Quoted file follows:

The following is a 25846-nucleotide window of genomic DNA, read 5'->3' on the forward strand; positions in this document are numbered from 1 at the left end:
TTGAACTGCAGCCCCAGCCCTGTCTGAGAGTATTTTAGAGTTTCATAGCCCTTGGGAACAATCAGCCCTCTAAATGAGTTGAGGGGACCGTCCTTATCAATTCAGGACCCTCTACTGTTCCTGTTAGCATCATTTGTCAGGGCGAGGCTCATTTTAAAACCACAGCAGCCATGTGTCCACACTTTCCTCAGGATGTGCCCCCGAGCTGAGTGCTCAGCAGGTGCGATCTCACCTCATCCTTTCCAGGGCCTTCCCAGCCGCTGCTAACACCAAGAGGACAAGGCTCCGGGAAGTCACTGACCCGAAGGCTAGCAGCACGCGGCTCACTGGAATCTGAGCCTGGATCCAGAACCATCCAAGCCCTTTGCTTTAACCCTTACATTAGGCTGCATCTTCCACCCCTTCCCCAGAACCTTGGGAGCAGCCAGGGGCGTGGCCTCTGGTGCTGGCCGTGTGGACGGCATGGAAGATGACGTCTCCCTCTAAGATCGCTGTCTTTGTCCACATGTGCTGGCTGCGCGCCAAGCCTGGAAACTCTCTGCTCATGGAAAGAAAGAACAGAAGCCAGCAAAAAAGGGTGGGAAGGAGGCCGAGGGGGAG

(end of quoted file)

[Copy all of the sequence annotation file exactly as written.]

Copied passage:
The following is a 25846-nucleotide window of genomic DNA, read 5'->3' on the forward strand; positions in this document are numbered from 1 at the left end:
TTGAACTGCAGCCCCAGCCCTGTCTGAGAGTATTTTAGAGTTTCATAGCCCTTGGGAACAATCAGCCCTCTAAATGAGTTGAGGGGACCGTCCTTATCAATTCAGGACCCTCTACTGTTCCTGTTAGCATCATTTGTCAGGGCGAGGCTCATTTTAAAACCACAGCAGCCATGTGTCCACACTTTCCTCAGGATGTGCCCCCGAGCTGAGTGCTCAGCAGGTGCGATCTCACCTCATCCTTTCCAGGGCCTTCCCAGCCGCTGCTAACACCAAGAGGACAAGGCTCCGGGAAGTCACTGACCCGAAGGCTAGCAGCACGCGGCTCACTGGAATCTGAGCCTGGATCCAGAACCATCCAAGCCCTTTGCTTTAACCCTTACATTAGGCTGCATCTTCCACCCCTTCCCCAGAACCTTGGGAGCAGCCAGGGGCGTGGCCTCTGGTGCTGGCCGTGTGGACGGCATGGAAGATGACGTCTCCCTCTAAGATCGCTGTCTTTGTCCACATGTGCTGGCTGCGCGCCAAGCCTGGAAACTCTCTGCTCATGGAAAGAAAGAACAGAAGCCAGCAAAAAAGGGTGGGAAGGAGGCCGAGGGGGAG